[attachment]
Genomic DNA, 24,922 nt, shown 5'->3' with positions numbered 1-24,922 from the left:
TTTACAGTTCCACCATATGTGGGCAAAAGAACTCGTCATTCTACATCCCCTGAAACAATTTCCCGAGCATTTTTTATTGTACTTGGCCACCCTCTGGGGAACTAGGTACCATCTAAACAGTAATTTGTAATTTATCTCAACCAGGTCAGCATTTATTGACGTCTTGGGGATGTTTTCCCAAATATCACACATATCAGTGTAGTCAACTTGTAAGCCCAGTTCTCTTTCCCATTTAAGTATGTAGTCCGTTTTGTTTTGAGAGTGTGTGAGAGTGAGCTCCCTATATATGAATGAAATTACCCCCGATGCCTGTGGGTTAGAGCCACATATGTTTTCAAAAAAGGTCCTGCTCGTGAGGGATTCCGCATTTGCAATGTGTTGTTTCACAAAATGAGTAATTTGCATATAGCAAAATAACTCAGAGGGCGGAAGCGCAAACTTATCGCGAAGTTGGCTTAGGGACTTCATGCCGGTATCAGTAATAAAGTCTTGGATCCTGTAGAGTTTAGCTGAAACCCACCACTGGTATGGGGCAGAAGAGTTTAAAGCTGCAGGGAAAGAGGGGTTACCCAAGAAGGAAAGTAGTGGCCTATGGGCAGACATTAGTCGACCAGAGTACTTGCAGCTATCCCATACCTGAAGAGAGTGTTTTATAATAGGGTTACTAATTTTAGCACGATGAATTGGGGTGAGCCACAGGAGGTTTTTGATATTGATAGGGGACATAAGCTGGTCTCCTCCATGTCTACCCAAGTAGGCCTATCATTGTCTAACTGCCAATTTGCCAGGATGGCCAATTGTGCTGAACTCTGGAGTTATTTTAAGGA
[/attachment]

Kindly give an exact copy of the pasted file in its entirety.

Genomic DNA, 24,922 nt, shown 5'->3' with positions numbered 1-24,922 from the left:
TTTACAGTTCCACCATATGTGGGCAAAAGAACTCGTCATTCTACATCCCCTGAAACAATTTCCCGAGCATTTTTTATTGTACTTGGCCACCCTCTGGGGAACTAGGTACCATCTAAACAGTAATTTGTAATTTATCTCAACCAGGTCAGCATTTATTGACGTCTTGGGGATGTTTTCCCAAATATCACACATATCAGTGTAGTCAACTTGTAAGCCCAGTTCTCTTTCCCATTTAAGTATGTAGTCCGTTTTGTTTTGAGAGTGTGTGAGAGTGAGCTCCCTATATATGAATGAAATTACCCCCGATGCCTGTGGGTTAGAGCCACATATGTTTTCAAAAAAGGTCCTGCTCGTGAGGGATTCCGCATTTGCAATGTGTTGTTTCACAAAATGAGTAATTTGCATATAGCAAAATAACTCAGAGGGCGGAAGCGCAAACTTATCGCGAAGTTGGCTTAGGGACTTCATGCCGGTATCAGTAATAAAGTCTTGGATCCTGTAGAGTTTAGCTGAAACCCACCACTGGTATGGGGCAGAAGAGTTTAAAGCTGCAGGGAAAGAGGGGTTACCCAAGAAGGAAAGTAGTGGCCTATGGGCAGACATTAGTCGACCAGAGTACTTGCAGCTATCCCATACCTGAAGAGAGTGTTTTATAATAGGGTTACTAATTTTAGCACGATGAATTGGGGTGAGCCACAGGAGGTTTTTGATATTGATAGGGGACATAAGCTGGTCTCCTCCATGTCTACCCAAGTAGGCCTATCATTGTCTAACTGCCAATTTGCCAGGATGGCCAATTGTGCTGAACTCTGGAGTTATTTTAAGGA